It looks like this was a consequence of the Trent Tucker rule, which took effect for the 1990-1 season:
The Official Rules of the National Basketball Association state
NOT UNDER 0.3 must expire on the game clock and shot clock when a ball is thrown inbounds and then hit instantly out-of-bounds. If under 0.3 expires in such a situation, the timer will be instructed to deduct AT LEAST 0.3 from the game clock and shot clock. If, in the judgment of the official, the play took longer than 0.3, he will instruct the timer to deduct more time. If under 0.3 remain on the game clock when this situation occurs, the period is over. If under 0.3 remain on the shot clock when this situation occurs, a shot clock violation is called.
The game clock and shot clock must show at least .3 in order for a player to secure possession of the ball on a rebound or throw-in to attempt a field goal. Instant replay shall be utilized if the basket is successful on this type of play and the game clock runs to 0.0 or the shot clock expires on a made basket and the officials are not reasonably certain that the ball was released prior to the expiration of the shot clock. The only type of field goal which may be scored if the game clock and shot clock are at 0.2 or 0.1 is a “tip-in” or “high lob.”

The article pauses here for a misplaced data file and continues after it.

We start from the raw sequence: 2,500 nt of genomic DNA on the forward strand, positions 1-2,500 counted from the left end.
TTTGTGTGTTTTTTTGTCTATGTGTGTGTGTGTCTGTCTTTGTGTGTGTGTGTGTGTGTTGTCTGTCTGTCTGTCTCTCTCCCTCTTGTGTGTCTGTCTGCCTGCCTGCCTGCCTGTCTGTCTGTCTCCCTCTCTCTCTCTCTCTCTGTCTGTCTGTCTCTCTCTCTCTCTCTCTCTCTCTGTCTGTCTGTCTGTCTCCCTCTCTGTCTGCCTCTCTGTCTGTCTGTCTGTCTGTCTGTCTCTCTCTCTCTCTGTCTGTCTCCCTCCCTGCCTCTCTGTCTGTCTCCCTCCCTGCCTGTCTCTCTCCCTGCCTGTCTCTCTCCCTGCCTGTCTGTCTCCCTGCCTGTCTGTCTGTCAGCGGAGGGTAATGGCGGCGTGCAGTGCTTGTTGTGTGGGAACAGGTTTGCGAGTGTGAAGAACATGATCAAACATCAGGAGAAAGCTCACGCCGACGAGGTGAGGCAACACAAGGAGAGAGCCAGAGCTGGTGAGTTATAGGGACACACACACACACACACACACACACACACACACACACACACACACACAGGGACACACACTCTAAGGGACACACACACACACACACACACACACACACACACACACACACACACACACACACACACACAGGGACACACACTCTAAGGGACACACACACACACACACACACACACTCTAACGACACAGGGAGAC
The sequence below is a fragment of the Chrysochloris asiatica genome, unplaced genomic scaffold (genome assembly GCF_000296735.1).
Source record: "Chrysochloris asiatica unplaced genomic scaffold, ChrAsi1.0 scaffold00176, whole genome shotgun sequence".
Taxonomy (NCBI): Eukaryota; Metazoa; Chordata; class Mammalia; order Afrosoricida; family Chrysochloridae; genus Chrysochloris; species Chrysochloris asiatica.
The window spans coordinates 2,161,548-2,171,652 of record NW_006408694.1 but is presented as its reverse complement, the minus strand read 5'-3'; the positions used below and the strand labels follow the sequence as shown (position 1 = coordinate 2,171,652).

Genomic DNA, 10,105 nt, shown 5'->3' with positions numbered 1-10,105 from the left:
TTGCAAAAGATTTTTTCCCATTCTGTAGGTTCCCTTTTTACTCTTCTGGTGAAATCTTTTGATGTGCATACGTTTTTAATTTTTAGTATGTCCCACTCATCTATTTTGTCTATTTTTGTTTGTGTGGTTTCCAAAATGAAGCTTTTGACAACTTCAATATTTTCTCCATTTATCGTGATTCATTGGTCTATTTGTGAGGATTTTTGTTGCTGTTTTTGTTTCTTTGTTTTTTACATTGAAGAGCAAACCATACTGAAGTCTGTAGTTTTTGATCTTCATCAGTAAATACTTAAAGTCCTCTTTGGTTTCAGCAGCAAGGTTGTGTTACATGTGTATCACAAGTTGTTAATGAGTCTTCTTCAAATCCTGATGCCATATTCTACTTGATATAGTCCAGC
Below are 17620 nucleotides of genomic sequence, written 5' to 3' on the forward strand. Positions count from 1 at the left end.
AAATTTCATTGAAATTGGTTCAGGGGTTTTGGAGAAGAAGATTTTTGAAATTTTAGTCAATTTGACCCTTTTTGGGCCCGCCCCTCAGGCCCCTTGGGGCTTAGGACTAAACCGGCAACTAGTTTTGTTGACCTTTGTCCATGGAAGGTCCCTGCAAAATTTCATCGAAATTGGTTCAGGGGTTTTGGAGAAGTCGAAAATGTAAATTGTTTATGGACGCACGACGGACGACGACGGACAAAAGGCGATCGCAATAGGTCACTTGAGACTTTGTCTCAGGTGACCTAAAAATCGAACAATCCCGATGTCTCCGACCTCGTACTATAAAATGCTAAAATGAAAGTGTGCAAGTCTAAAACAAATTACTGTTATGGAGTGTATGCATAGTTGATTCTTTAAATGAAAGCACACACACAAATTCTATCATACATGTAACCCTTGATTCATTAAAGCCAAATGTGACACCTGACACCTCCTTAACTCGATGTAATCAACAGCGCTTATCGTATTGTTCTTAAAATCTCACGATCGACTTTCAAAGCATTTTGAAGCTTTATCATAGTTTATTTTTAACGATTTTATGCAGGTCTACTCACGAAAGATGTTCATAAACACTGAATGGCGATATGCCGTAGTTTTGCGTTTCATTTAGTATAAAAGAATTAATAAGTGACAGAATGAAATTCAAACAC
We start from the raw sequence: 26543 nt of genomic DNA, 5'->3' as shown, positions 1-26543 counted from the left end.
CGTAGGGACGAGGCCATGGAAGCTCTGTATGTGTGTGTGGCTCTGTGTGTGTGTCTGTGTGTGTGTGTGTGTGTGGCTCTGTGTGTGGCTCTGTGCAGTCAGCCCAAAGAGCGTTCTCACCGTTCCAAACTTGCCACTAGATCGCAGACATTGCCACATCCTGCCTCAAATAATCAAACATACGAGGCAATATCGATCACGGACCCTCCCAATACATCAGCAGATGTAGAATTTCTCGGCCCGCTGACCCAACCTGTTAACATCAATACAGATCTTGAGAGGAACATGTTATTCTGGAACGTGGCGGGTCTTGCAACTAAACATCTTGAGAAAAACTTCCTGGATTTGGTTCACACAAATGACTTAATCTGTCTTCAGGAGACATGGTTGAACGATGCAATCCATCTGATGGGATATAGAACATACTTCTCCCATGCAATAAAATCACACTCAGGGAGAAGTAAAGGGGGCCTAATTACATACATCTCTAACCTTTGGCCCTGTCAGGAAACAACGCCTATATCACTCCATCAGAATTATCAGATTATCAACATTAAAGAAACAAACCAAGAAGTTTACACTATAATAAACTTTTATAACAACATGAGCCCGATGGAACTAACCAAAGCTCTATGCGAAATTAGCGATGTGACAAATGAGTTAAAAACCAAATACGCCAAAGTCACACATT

Emphasis added. Basically since then, instant replay is used to determine whether or not the play actually got off on time. Prior to that, the officials would use their best judgment, which would be partly reliant on the timekeeper's buzzer. But with instant replay, they can review the buzzer and clock as well.
Apparently this took effect in the WNBA (1997) and college (FIBA; 2010) later. And of course this would only happen if the game is being recorded. That's true of all professional games but may only be true of some collegiate games.
The actual answer to the question might be the 2002-3 season, as that is when the NBA adopted instant replay. The Trent Tucker rule dates back to 1990, but reviewing it with instant replay is newer.